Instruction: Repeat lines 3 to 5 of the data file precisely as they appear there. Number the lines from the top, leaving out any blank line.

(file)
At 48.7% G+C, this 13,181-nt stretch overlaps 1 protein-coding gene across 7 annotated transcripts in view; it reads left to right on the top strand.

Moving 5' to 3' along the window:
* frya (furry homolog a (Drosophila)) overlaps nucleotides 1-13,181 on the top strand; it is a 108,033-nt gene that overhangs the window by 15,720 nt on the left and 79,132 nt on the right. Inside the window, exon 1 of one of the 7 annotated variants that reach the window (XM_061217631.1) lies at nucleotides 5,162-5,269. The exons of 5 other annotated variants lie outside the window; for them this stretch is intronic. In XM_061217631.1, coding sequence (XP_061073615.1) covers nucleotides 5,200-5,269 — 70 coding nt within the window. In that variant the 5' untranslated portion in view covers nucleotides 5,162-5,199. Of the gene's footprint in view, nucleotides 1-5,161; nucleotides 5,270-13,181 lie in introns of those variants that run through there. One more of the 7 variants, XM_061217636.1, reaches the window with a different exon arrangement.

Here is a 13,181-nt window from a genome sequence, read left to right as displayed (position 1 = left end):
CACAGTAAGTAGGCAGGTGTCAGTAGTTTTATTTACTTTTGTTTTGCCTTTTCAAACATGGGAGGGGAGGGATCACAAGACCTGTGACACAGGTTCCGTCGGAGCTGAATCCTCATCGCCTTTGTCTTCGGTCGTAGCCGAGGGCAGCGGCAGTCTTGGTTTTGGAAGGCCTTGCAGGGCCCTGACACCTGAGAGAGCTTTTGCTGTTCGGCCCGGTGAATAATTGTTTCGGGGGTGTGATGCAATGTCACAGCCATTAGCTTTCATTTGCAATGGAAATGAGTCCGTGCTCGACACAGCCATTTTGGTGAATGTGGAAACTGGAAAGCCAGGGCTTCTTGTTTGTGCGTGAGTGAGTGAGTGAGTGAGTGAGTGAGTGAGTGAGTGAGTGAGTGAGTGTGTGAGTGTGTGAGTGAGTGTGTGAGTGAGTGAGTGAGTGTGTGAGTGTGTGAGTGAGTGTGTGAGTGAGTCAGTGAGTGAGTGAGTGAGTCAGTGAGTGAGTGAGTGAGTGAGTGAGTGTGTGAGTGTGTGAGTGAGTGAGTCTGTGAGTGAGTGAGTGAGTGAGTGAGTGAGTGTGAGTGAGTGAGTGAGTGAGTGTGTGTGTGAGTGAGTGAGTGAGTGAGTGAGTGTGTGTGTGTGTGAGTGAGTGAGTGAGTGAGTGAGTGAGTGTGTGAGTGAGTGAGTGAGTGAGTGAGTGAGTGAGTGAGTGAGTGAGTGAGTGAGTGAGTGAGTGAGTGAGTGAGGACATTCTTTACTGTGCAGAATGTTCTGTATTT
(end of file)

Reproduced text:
* frya (furry homolog a (Drosophila)) overlaps nucleotides 1-13,181 on the top strand; it is a 108,033-nt gene that overhangs the window by 15,720 nt on the left and 79,132 nt on the right. Inside the window, exon 1 of one of the 7 annotated variants that reach the window (XM_061217631.1) lies at nucleotides 5,162-5,269. The exons of 5 other annotated variants lie outside the window; for them this stretch is intronic. In XM_061217631.1, coding sequence (XP_061073615.1) covers nucleotides 5,200-5,269 — 70 coding nt within the window. In that variant the 5' untranslated portion in view covers nucleotides 5,162-5,199. Of the gene's footprint in view, nucleotides 1-5,161; nucleotides 5,270-13,181 lie in introns of those variants that run through there. One more of the 7 variants, XM_061217636.1, reaches the window with a different exon arrangement.

Here is a 13,181-nt window from a genome sequence, read left to right as displayed (position 1 = left end):
CACAGTAAGTAGGCAGGTGTCAGTAGTTTTATTTACTTTTGTTTTGCCTTTTCAAACATGGGAGGGGAGGGATCACAAGACCTGTGACACAGGTTCCGTCGGAGCTGAATCCTCATCGCCTTTGTCTTCGGTCGTAGCCGAGGGCAGCGGCAGTCTTGGTTTTGGAAGGCCTTGCAGGGCCCTGACACCTGAGAGAGCTTTTGCTGTTCGGCCCGGTGAATAATTGTTTCGGGGGTGTGATGCAATGTCACAGCCATTAGCTTTCATTTGCAATGGAAATGAGTCCGTGCTCGACACAGCCATTTTGGTGAATGTGGAAACTGGAAAGCCAGGGCTTCTTGTTTGTGCGTGAGTGAGTGAGTGAGTGAGTGAGTGAGTGAGTGAGTGAGTGAGTGAGTGTGTGAGTGTGTGAGTGAGTGTGTGAGTGAGTGAGTGAGTGTGTGAGTGTGTGAGTGAGTGTGTGAGTGAGTCAGTGAGTGAGTGAGTGAGTCAGTGAGTGAGTGAGTGAGTGAGTGAGTGTGTGAGTGTGTGAGTGAGTGAGTCTGTGAGTGAGTGAGTGAGTGAGTGAGTGAGTGTGAGTGAGTGAGTGAGTGAGTGTGTGTGTGAGTGAGTGAGTGAGTGAGTGAGTGTGTGTGTGTGTGAGTGAGTGAGTGAGTGAGTGAGTGAGTGTGTGAGTGAGTGAGTGAGTGAGTGAGTGAGTGAGTGAGTGAGTGAGTGAGTGAGTGAGTGAGTGAGTGAGTGAGGACATTCTTTACTGTGCAGAATGTTCTGTATTT